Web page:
Jared Blank harnessed his strong legs, his robust lungs and his diagnosis of dyslexia to successfully complete the World Marathon Challenge, an epic 7-day trip around the world that gives participants the chance to run seven marathons on seven continents in a week’s time. But, dyslexia as a benefit? You bet.
“I realized when I was running, dyslexia was what allowed me to compete in and complete this challenge,” Blank explained. “When you have dyslexia, you have to figure out workarounds, and you have to think about your world differently. Dyslexia is seen as such a negative thing, but I really do see it as a superpower that allows me to do what might be considered impossible.”
Blank gave up his position as football operations director for USC to tackle the challenge and raise awareness for dyslexia, a condition he was diagnosed with at 5 years old, and one that affects between 15 and 20 percent of all Americans.
“Dyslexia is not cancer, and I recognize it doesn’t have the same impact on people’s lives,” Blank told Purpose2Play weeks before he boarded the chartered plane for the World Marathon Challenge. “But, it takes a toll on a person, and you have to rebuild their confidence and remind them they are not stupid.”
Blank’s superpower took him to a 10th overall finish among men in the challenge that saw 50 competitors run marathons in Novo, Antarctica, Cape Town, Perth, Dubai, Lisbon, Cartagena and Miami. That’s certainly a great accomplishment considering all that can potentially go wrong over 183.4 miles on foot and thousands of miles in the air.
“The experience and being able to do it, I felt grateful the entire time,” Blank said. “The cool thing for me was while it wasn’t perfect from a race standpoint, I got to experience all the feelings you can go through while racing, from having solid races to having some disappointment, to regrouping and getting back up, to finishing to the best of my ability.”
Going into the experience, Blank didn’t have expectations for how fast he would complete each race. His primary goal was to stay healthy and make sure he crossed each finish line. However, due to a leg injury, there were times when even that came into question.
“In Perth, I was running a pretty good clip and at mile 22, I heard something in my leg. It completely locked up on me,” Blank said. “I was on the ground, rubbing my knee, trying to get it to respond. One of the other athletes who was part of the wheelchair crew said, ‘Just finish. Just think about getting to Dubai. Don’t worry about time.’ While I was frustrated and disappointed, I had that in the back of my mind and I ended up being straight-legged on it for the rest of that race.”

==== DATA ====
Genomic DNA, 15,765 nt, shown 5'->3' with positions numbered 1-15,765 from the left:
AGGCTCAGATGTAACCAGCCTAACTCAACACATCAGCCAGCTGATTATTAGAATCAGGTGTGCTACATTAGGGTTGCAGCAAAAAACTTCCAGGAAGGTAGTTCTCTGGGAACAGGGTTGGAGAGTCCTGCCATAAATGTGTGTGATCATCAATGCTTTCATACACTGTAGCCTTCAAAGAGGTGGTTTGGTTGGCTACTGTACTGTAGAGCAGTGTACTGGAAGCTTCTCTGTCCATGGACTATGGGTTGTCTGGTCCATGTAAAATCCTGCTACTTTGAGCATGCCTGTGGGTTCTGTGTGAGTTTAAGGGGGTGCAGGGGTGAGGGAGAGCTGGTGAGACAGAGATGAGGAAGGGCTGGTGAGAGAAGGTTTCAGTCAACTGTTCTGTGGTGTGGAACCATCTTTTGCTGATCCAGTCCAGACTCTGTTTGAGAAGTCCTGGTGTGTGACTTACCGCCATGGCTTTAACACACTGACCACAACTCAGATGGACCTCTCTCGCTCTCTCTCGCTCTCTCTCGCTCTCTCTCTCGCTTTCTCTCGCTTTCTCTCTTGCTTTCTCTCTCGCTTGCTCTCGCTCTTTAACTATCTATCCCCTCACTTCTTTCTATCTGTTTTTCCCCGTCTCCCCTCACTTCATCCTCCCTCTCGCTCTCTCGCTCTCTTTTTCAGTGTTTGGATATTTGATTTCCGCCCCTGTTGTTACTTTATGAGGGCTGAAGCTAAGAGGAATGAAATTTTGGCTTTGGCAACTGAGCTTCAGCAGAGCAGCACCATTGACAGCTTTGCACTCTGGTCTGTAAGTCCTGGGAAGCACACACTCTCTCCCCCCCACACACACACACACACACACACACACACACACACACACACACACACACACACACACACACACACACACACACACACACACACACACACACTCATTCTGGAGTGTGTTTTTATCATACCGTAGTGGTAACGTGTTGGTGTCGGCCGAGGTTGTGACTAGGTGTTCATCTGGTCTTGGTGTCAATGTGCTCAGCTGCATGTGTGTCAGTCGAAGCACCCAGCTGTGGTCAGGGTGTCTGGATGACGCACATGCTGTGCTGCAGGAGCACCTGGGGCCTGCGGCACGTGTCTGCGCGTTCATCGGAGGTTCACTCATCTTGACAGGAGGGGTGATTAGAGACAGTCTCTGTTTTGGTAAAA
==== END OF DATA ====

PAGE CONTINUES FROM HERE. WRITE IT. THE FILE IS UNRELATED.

Despite the hot soaks, cold tubs, massages and foam rolling, Blank’s IT band continued to throw a fit around the 22-mile mark of the remaining races, but he was able to hobble to the finish line each time.
“I kind of re-adapted my mind to where my body was at physically. I had that gauge of how I was going to approach those races going forward, so my attitude and body were aligned in terms of accepting what I could do physically, and then pushing to the best of my ability given my new circumstance,” Blank said.
And, that strategy led Blank to running his fastest marathon of the challenge (4:03:36) on the final stop in Miami.
“I trained to get hit by a ‘sledge hammer’ and keep going,” Blank said. “That’s because you don’t know what’s going to happen in these long endurance challenges, so it helped to have the mindset to keep going when adversity strikes.”
When he crossed that final finish line, he was hit with elation, and promptly embraced by his family, who had traveled to be with him in the shining moment.
“My family was so important throughout the process,” Blank said. “I was the athlete in the project, but they all played roles that were equally as important, if not more important than what I was doing.”
Blank’s body is still trying to recover from this massive effort. But, his work is not done. Although he raised $7,000 for the International Dyslexia Association, his goal is to reach $50,000 by working on various fundraising projects in his Oregon town, and unsurprisingly, he doesn’t plan on stopping until he reaches the finish line.